John McKenna Photographer Scotland
Photographic influences:
Michael Kenna; Ansel Adams; Colin Prior; Daniel Kordan; Tobias Richter; Rachael Talibart
Street Photography:
Henri Cartier-Bresson; Vivian Maier; Harry Benson; Margaret Watkins; Elliott Erwitt
Iwona Podlasinska; Steve McCurry; Annie Leibovitz; Yousuf Karsh
Nobuyuki Kobayashi; Hiroshi Sugimoto; Taikichi Irie

General influences:
My photographic style has been heavily influenced by my interest in Buddhism, and most recently by my exploration of the Buddhist and Shinto traditions of Japan.

I am also deeply influenced by the history and landscape of my homeland, Scotland, and this connection finds it's way into much of my photography - sometimes unintentionally and with surprising results!
In general I prefer a minimalist approach to my photography. I'm happiest and most creative when out wandering with a camera, a couple of lenses, a tripod and not much more.

I've never been attracted to the idea of working in a large studio with multiple assistants and strictly controlled conditions and this is reflected in the photographers who have influenced my work.

In landscape work I love the classic style of Michael Kenna, Ansel Adams and, fellow Scot, Colin Prior. While I appreciate the sense of scale, and dramatic lighting of Russian photographer Daniel Kordan and German Tobias Richter. The seascapes of Rachael Talibart are timeless and inspiring.

Street Photography is a genre I've dabled in over the years but is an increasing part of my work, both at home in Scotland and when travelling.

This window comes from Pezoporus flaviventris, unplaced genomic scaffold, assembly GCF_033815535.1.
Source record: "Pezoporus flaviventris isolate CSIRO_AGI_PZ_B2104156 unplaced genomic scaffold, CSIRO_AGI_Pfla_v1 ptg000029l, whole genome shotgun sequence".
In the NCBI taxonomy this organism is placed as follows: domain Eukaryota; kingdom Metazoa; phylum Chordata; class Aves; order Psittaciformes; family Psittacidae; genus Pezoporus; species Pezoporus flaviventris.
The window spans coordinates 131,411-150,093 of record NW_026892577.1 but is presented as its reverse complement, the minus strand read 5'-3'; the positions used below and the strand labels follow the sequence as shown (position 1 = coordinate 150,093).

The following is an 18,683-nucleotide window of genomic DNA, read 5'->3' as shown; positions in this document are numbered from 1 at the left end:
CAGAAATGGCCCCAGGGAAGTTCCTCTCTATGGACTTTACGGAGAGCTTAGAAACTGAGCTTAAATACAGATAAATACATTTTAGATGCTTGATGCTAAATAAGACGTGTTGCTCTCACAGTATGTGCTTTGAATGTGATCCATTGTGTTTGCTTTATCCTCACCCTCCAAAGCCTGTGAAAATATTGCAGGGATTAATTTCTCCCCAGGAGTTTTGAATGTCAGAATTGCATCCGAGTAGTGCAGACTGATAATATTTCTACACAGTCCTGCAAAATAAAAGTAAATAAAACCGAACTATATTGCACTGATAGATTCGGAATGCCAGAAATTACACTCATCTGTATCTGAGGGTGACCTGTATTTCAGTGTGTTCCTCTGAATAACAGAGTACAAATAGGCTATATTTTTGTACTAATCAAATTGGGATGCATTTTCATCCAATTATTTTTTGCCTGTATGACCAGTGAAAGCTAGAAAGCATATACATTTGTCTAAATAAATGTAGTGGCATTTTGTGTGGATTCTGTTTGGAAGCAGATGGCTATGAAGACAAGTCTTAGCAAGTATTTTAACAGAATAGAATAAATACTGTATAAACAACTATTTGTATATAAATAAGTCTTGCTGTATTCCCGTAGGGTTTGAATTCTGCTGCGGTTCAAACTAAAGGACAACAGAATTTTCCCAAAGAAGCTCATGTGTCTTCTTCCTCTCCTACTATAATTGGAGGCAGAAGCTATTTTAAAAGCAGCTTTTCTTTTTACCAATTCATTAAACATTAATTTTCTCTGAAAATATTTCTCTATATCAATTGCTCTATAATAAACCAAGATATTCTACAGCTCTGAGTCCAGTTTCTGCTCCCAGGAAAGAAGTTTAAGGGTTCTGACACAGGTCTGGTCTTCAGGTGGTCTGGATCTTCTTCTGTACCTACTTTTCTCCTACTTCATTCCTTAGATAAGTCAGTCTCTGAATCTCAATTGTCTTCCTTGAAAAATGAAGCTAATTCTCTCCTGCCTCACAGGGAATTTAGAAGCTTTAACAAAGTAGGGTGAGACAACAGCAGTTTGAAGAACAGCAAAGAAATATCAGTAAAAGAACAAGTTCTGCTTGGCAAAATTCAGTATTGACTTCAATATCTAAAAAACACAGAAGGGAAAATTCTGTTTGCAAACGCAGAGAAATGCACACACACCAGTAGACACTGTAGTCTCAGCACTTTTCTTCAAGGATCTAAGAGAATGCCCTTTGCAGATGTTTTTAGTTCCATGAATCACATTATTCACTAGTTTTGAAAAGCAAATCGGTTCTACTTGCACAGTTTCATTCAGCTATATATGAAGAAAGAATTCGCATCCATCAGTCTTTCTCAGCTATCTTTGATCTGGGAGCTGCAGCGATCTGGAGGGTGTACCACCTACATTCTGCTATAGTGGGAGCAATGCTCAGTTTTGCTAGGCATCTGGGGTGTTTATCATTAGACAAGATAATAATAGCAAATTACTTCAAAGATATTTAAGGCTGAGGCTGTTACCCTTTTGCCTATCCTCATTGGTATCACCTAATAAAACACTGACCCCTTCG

The classic style of Henri Cartier-Bresson influenced me greatly, as has the work of Vivian Maier and Margaret Watkins. Harry Benson's images of my hometown Glasgow and the humour of Elliott Erwitt are always in mind when I take to the streets to try to capture a location and the people living there.

The Japanese aesthetics of Wabi-sabi and Mono-no-aware were the initial influences for my Japanese works "Transient Moments" and "Envying the Maple" but this artistic style has found its way into much of my subsequent imagery and continues to influence my latest photography.

Characteristics of the wabi-sabi aesthetic include asymmetry, simplicity and an appreciation of the ingenuous integrity of natural objects and processes. It attempts to capture the Buddhist "three marks of existence", specifically: Impermanence, suffering and emptiness.
Mono no aware is a gentle sadness, or wistfulness at passing time and things lost, but, still fondly remembered. A fellow photographer recently summed this world-view up for me - by accident - when describing the feeling one gets while looking back at old family photographs. There is happiness, but, a gentle sadness when we recognise lost friends and family. This is the essence of mono no aware and it is something I frequently attempt to capture in my work.